Whenever they would wear clothes made of magic fabric, people would see only what Grýla’s magic spell made them see. The spells made people think Grýla and her Yule Lad children were hideously ugly and terrifying. Grýla smirked as she thought of her favorite description. People said she had three heads with four eyes on each- three in the front and one in the back– with huge curved horns, a knotted beard, and ears that attached to her nose and dangled down to her shoulders! Grýla listened at the door as Window Peeper explained.
“I finally found where Mama Grýla hid her magic spindle,” he said excitedly. “I can sneak in and take it so she can never make any more magic cloth.” “You mean, we can wear real clothes and people will just see us as the handsome trolls we are?”
Meat Hook stroked his long skinny chin, raising his hooked beak-like nose in the air, grinning to show his dull fangs. “No more horrible-looking monsters that make people run screaming?”
“Window Peeper, you’re a genius,” squealed Stúfur.
Grýla couldn’t take anymore, she could not allow this to happen. She pulled herself up to her full twelve-foot height and spun into the room where the Yule Lads whispered. Her face was twisted into a terrifying frown and she glared down at the group. The Lads all jumped to the feet and scattered throughout the room.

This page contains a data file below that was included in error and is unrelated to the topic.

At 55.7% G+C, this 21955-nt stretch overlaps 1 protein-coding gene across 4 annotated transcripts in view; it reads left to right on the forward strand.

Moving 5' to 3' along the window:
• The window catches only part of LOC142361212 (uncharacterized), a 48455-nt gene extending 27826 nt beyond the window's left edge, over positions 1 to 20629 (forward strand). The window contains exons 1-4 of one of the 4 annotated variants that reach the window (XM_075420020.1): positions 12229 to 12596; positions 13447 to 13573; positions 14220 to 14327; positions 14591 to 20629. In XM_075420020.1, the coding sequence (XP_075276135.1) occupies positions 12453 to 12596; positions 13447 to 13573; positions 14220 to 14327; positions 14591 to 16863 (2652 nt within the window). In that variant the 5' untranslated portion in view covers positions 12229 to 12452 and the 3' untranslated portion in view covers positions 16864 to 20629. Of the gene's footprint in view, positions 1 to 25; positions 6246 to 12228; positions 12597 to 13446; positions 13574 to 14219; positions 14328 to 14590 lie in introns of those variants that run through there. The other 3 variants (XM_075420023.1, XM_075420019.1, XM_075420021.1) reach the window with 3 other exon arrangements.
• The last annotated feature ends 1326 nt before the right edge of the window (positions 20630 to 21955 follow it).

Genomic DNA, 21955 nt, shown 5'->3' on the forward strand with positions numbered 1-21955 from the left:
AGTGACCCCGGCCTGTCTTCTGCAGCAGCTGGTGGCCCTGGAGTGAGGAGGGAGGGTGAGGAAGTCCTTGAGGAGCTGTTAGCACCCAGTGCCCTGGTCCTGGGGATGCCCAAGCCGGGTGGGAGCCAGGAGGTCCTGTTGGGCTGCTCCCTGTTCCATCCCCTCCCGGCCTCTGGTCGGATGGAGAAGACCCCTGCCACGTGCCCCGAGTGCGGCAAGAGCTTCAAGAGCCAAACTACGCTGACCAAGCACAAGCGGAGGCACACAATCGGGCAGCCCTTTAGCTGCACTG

“Lagarfljót,” shouted Gully Gawk, naming their secret hideout where they would meet later.
He ran with Sheep Cote Clod, Stúfur, and Door Sniffer. Spoon Licker, Bowl Licker, Skyr Gobbler, and Meat Hook all took off in the opposite direction. Pot Scraper, Sausage Swiper, Door Slammer, and Candle Beggar ran around Grýla, letting Window Peeper escape.
Window Peeper ran as fast as his troll legs would let him, skidding around the sharp corners and shuffling through the winding pathways to his mother’s secret spinning room. He heard the ruckus behind him grow softer as he ran further. He found his way to the hidden room. Panting and wheezing, he pushed his thick glasses up on his nose as he quickly looked around the room. He whooped in triumph when he saw the magic spindle.
Grabbing it, he ran room and rushed out of the cave. With his troll-brothers running wildly through the cave tunnels, hooting and shouting, the echoes made a terrible racket. Grýla lunged from one to the other, grabbing but too slow to hang on. One by one, they scrambled away, scampering and darting through the mountain passes and out of sight.
Grýla stood scowling as Leppalúði and her eighty-seven other troll children joined her. She angrily told them the story and had to admit the truth to them. The Yule Lads had stolen the magic spindle and as the clothes wore out, she could no longer repair them with magic thread. She searched for a magical creature to make a new spindle but none would help her.
Gradually, the magic wore thin in their clothes and they all became less horrible, less scary-looking. Today, Grýla, Leppalúði, and all their troll children are just average-ugly trolls and most people don’t even remember them enough to be afraid.
A Short Story from “Yule Lads & Other Legends Coloring Book” by Heidi Herman, used with permission.